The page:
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Deborah Roberts
updated: 06/13/2014
 
 
   
 
 
     
 
Artwork Title
art-medium
art-year
dimensions
Click thumbnails for full view:
 
untitled
untitled
My Fair Princess
Carbon Copy
Beauty Is ...
Two-gether
Big Girl
Erased
Princess' Lost
Disguise
Red crosses
 
 
Portfolio Keywords:  No Keywords Selected
 
 
untitled by Deborah Roberts
untitled
Silk Screen, Black Ink, pencil and Acrylic on paper
10/2013
17 " x  14 " 
untitled by Deborah Roberts
untitled
Mix Collage Media on Paper
3/2014
17" x  14" 
My Fair Princess by Deborah Roberts
My Fair Princess
Collage, Ink, Pencil and Acrylic on paper
6/ 2010
17 " x  14 " 
Carbon Copy by Deborah Roberts
Carbon Copy
Mix Media on Paper
10/2013
17 " x  14 "  x 1 " 
Beauty Is ... by Deborah Roberts
Beauty Is ...
Collage, Acrylic, Ink on paper
10/ 2010
17 " x  14 " 
Two-gether by Deborah Roberts
Two-gether
Burlup, gouache, black ink and pencil on paper
10/2013
22 " x  30 " 
Big Girl by Deborah Roberts
Big Girl
Gouache, ink, Collage and silkscreen on paper
9/2013
17 " x  14 " 
Erased by Deborah Roberts
Erased
Soy Sauce, Gouache, Ink and Pencil on Paper
9/2013
17 " x  14 " 
Princess' Lost by Deborah Roberts
Princess' Lost
Acrylic, gouache, black ink and pencil on paper
9/2013
17 " x  14 " 
Disguise by Deborah Roberts
Disguise
Acrylic, Collage and pencil on paper
9/2013
17 " x  14 " 
Red crosses by Deborah Roberts
Red crosses
Acrylic, gouache, black ink and burlap on canvas
2/2014
72" x  86"  x 3" 

Artist Statement

Artist Statement—Deborah Roberts

 

     Whether I was aware of it or not, the notion of otherness has been at the center of my consciousness from the beginning of my artistic career. My early ideals of race and beauty were shaped by and linked through paintings of renaissance artists and photographs in fashion magazines. Those images were mythical, heroic, beautiful, and powerful and embodied a particular status that was not afforded equally to me or anyone I knew. These images influenced the way I viewed myself and other African Americans, which led me to investigate “How has African American identity been imagined and shaped by societal interpretations of beauty ?” I then positioned my art practice in the vein of social commentary with a particular point of view on the perceptions of ideal beauty. Stereotypes and myths were the first to be challenged in my work; I created a dialogue between the ideas of inclusion, dignity, consumption, and subjectivity by addressing beauty in the form of the grotesque. By challenging beauty through the grotesque, I was challenging the notion of ideal beauty at its core and making room for women of color who were not included in this idea of beauty. I believe having ones identity dismantled, marginalized and regulated to non-human status constitutes action. Which led me to make confrontational-based work that challenged the notions of self and perceived self. Visually you are looking through multiple layers, double meanings and symbols when wading through my work. My process is to combine interspersed images of iconology like Afros, large hoop earrings, nappy hair, and big red lips. Each component has character and agency both in the motif and in the complicated narratives of American, African American and art history.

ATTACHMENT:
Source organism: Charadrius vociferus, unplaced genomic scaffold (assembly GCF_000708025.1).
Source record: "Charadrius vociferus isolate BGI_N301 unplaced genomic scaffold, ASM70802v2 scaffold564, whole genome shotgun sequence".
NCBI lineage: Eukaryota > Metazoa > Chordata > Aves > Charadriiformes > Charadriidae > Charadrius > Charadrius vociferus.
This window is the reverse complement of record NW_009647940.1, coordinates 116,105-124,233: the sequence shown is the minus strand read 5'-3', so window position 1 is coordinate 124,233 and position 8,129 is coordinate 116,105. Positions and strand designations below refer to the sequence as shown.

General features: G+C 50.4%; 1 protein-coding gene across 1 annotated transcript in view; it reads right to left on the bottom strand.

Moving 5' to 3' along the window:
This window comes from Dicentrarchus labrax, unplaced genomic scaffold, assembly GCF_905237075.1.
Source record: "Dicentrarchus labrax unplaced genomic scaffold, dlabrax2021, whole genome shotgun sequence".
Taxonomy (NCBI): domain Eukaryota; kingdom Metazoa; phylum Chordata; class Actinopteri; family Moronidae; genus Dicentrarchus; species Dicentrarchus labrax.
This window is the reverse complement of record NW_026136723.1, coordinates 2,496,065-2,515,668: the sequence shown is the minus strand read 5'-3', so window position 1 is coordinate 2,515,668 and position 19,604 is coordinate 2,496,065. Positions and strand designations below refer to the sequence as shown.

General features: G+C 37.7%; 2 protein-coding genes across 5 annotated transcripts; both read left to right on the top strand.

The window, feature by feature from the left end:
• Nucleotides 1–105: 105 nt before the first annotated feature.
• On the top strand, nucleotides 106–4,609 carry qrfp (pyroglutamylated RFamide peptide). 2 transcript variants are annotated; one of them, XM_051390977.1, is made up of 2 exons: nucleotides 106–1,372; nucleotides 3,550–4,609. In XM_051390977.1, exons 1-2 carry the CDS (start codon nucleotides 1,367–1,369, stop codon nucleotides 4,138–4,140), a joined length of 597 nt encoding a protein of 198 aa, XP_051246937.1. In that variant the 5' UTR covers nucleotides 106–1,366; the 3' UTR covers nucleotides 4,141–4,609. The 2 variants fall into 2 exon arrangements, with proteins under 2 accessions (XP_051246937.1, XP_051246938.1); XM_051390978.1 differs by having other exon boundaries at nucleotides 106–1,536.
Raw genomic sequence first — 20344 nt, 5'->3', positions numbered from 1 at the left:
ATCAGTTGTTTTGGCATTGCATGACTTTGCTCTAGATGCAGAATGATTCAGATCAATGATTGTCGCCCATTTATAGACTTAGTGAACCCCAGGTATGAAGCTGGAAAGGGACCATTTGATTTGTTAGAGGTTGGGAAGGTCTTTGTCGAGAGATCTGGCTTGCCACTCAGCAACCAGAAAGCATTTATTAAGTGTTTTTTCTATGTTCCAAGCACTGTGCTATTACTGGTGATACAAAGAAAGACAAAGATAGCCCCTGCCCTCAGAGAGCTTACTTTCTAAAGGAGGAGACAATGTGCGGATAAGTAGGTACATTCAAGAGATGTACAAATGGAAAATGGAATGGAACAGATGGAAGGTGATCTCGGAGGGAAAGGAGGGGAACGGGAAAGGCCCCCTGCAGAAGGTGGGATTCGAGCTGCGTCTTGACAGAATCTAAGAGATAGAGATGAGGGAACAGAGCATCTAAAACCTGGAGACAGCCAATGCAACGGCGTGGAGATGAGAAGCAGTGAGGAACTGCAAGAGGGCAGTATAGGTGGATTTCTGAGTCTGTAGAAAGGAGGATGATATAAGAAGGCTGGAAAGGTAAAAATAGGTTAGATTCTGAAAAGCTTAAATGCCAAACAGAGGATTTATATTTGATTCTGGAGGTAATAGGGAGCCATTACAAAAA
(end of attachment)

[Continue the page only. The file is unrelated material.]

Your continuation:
Artist Bio / CV